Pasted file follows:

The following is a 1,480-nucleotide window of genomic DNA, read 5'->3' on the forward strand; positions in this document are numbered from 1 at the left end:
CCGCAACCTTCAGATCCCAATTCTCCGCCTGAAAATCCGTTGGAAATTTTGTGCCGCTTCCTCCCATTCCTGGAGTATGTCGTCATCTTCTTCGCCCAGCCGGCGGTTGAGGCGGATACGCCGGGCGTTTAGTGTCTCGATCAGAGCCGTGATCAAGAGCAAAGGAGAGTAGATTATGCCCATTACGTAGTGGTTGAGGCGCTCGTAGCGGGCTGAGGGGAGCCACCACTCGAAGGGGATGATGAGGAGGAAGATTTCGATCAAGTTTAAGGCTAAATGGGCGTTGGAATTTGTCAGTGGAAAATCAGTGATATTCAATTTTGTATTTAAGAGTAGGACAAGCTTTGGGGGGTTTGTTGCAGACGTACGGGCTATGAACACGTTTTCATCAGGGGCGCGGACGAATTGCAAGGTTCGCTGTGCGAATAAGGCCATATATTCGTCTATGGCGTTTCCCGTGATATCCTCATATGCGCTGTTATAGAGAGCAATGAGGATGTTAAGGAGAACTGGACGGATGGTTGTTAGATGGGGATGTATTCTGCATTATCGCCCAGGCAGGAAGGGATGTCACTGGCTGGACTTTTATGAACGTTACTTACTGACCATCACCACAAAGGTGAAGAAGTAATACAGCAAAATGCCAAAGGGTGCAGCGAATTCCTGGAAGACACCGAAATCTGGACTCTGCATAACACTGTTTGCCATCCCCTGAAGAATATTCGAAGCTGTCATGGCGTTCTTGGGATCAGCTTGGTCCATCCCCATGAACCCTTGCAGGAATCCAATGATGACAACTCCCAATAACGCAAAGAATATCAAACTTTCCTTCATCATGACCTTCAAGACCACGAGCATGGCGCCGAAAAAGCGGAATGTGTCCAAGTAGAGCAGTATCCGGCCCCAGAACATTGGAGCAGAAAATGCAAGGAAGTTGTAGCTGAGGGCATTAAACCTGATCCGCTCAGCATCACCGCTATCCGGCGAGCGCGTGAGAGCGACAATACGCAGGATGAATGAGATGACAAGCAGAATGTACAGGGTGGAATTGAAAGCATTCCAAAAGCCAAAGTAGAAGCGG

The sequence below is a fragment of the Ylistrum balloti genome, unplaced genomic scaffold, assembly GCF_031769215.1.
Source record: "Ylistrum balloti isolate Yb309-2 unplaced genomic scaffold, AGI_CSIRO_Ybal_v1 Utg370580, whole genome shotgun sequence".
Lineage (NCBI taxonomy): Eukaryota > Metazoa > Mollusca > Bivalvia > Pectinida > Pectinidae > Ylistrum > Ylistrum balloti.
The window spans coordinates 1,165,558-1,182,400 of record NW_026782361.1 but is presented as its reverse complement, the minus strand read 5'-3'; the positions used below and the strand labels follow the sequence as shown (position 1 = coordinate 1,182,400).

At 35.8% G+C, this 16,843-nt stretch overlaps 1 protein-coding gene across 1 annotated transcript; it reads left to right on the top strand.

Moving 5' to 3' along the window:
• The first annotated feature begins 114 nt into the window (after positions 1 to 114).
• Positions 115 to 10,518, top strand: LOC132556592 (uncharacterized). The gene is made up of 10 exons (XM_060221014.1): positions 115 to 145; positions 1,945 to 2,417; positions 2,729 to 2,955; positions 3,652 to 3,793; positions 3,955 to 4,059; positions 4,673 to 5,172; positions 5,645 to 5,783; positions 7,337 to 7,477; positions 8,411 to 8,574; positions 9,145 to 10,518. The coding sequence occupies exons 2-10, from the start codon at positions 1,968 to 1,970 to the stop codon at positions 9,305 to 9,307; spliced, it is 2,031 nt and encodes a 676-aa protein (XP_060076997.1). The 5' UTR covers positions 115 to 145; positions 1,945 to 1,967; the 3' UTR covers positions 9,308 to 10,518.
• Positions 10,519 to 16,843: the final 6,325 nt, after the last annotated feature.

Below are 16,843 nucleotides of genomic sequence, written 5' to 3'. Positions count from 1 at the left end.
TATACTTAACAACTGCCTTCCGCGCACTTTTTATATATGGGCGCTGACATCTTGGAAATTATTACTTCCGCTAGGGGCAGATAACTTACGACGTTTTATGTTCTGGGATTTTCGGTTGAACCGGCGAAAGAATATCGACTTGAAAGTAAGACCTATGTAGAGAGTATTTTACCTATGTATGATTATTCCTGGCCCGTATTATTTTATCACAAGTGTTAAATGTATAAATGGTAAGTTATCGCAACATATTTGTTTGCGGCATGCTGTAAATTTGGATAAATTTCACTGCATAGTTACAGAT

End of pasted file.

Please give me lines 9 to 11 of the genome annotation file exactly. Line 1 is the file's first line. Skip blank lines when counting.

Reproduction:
• The first annotated feature begins 114 nt into the window (after positions 1 to 114).
• Positions 115 to 10,518, top strand: LOC132556592 (uncharacterized). The gene is made up of 10 exons (XM_060221014.1): positions 115 to 145; positions 1,945 to 2,417; positions 2,729 to 2,955; positions 3,652 to 3,793; positions 3,955 to 4,059; positions 4,673 to 5,172; positions 5,645 to 5,783; positions 7,337 to 7,477; positions 8,411 to 8,574; positions 9,145 to 10,518. The coding sequence occupies exons 2-10, from the start codon at positions 1,968 to 1,970 to the stop codon at positions 9,305 to 9,307; spliced, it is 2,031 nt and encodes a 676-aa protein (XP_060076997.1). The 5' UTR covers positions 115 to 145; positions 1,945 to 1,967; the 3' UTR covers positions 9,308 to 10,518.
• Positions 10,519 to 16,843: the final 6,325 nt, after the last annotated feature.